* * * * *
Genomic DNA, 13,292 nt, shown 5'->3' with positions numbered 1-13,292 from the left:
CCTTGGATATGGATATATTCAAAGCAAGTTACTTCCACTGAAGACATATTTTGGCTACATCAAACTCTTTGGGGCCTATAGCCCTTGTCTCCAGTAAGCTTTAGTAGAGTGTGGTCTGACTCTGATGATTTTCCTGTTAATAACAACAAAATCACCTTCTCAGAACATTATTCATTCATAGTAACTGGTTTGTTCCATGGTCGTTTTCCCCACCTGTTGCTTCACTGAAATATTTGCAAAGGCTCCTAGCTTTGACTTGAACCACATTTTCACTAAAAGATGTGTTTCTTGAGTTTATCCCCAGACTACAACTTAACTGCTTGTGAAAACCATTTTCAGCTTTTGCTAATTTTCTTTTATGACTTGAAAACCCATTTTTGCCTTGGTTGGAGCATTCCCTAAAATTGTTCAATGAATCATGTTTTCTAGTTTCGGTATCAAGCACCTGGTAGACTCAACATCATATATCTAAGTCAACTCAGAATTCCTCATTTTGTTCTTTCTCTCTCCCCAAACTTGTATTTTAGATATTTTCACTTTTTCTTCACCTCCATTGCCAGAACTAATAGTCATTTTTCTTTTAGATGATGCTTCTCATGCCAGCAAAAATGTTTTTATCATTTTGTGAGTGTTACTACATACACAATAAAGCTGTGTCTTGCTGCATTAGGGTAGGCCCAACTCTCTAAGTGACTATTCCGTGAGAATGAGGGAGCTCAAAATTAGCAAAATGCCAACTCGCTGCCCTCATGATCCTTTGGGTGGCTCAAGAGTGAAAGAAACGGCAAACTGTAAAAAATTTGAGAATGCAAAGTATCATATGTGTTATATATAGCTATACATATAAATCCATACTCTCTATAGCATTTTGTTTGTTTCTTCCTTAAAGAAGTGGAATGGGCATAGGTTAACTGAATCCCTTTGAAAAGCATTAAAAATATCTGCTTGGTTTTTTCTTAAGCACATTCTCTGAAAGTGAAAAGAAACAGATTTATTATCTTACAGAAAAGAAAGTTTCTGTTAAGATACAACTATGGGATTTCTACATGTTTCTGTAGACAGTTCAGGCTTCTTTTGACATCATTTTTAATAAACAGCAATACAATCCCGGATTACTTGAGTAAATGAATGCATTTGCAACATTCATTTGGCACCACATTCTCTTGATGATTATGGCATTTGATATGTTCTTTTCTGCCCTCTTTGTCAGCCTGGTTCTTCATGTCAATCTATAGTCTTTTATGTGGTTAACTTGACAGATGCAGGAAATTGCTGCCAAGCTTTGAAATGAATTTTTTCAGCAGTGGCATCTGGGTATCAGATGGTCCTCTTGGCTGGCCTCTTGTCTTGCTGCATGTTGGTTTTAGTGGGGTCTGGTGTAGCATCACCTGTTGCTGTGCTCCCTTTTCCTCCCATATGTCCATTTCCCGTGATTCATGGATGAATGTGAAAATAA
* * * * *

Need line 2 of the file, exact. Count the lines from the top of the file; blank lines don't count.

CCTTGGATATGGATATATTCAAAGCAAGTTACTTCCACTGAAGACATATTTTGGCTACATCAAACTCTTTGGGGCCTATAGCCCTTGTCTCCAGTAAGCTTTAGTAGAGTGTGGTCTGACTCTGATGATTTTCCTGTTAATAACAACAAAATCACCTTCTCAGAACATTATTCATTCATAGTAACTGGTTTGTTCCATGGTCGTTTTCCCCACCTGTTGCTTCACTGAAATATTTGCAAAGGCTCCTAGCTTTGACTTGAACCACATTTTCACTAAAAGATGTGTTTCTTGAGTTTATCCCCAGACTACAACTTAACTGCTTGTGAAAACCATTTTCAGCTTTTGCTAATTTTCTTTTATGACTTGAAAACCCATTTTTGCCTTGGTTGGAGCATTCCCTAAAATTGTTCAATGAATCATGTTTTCTAGTTTCGGTATCAAGCACCTGGTAGACTCAACATCATATATCTAAGTCAACTCAGAATTCCTCATTTTGTTCTTTCTCTCTCCCCAAACTTGTATTTTAGATATTTTCACTTTTTCTTCACCTCCATTGCCAGAACTAATAGTCATTTTTCTTTTAGATGATGCTTCTCATGCCAGCAAAAATGTTTTTATCATTTTGTGAGTGTTACTACATACACAATAAAGCTGTGTCTTGCTGCATTAGGGTAGGCCCAACTCTCTAAGTGACTATTCCGTGAGAATGAGGGAGCTCAAAATTAGCAAAATGCCAACTCGCTGCCCTCATGATCCTTTGGGTGGCTCAAGAGTGAAAGAAACGGCAAACTGTAAAAAATTTGAGAATGCAAAGTATCATATGTGTTATATATAGCTATACATATAAATCCATACTCTCTATAGCATTTTGTTTGTTTCTTCCTTAAAGAAGTGGAATGGGCATAGGTTAACTGAATCCCTTTGAAAAGCATTAAAAATATCTGCTTGGTTTTTTCTTAAGCACATTCTCTGAAAGTGAAAAGAAACAGATTTATTATCTTACAGAAAAGAAAGTTTCTGTTAAGATACAACTATGGGATTTCTACATGTTTCTGTAGACAGTTCAGGCTTCTTTTGACATCATTTTTAATAAACAGCAATACAATCCCGGATTACTTGAGTAAATGAATGCATTTGCAACATTCATTTGGCACCACATTCTCTTGATGATTATGGCATTTGATATGTTCTTTTCTGCCCTCTTTGTCAGCCTGGTTCTTCATGTCAATCTATAGTCTTTTATGTGGTTAACTTGACAGATGCAGGAAATTGCTGCCAAGCTTTGAAATGAATTTTTTCAGCAGTGGCATCTGGGTATCAGATGGTCCTCTTGGCTGGCCTCTTGTCTTGCTGCATGTTGGTTTTAGTGGGGTCTGGTGTAGCATCACCTGTTGCTGTGCTCCCTTTTCCTCCCATATGTCCATTTCCCGTGATTCATGGATGAATGTGAAAATAA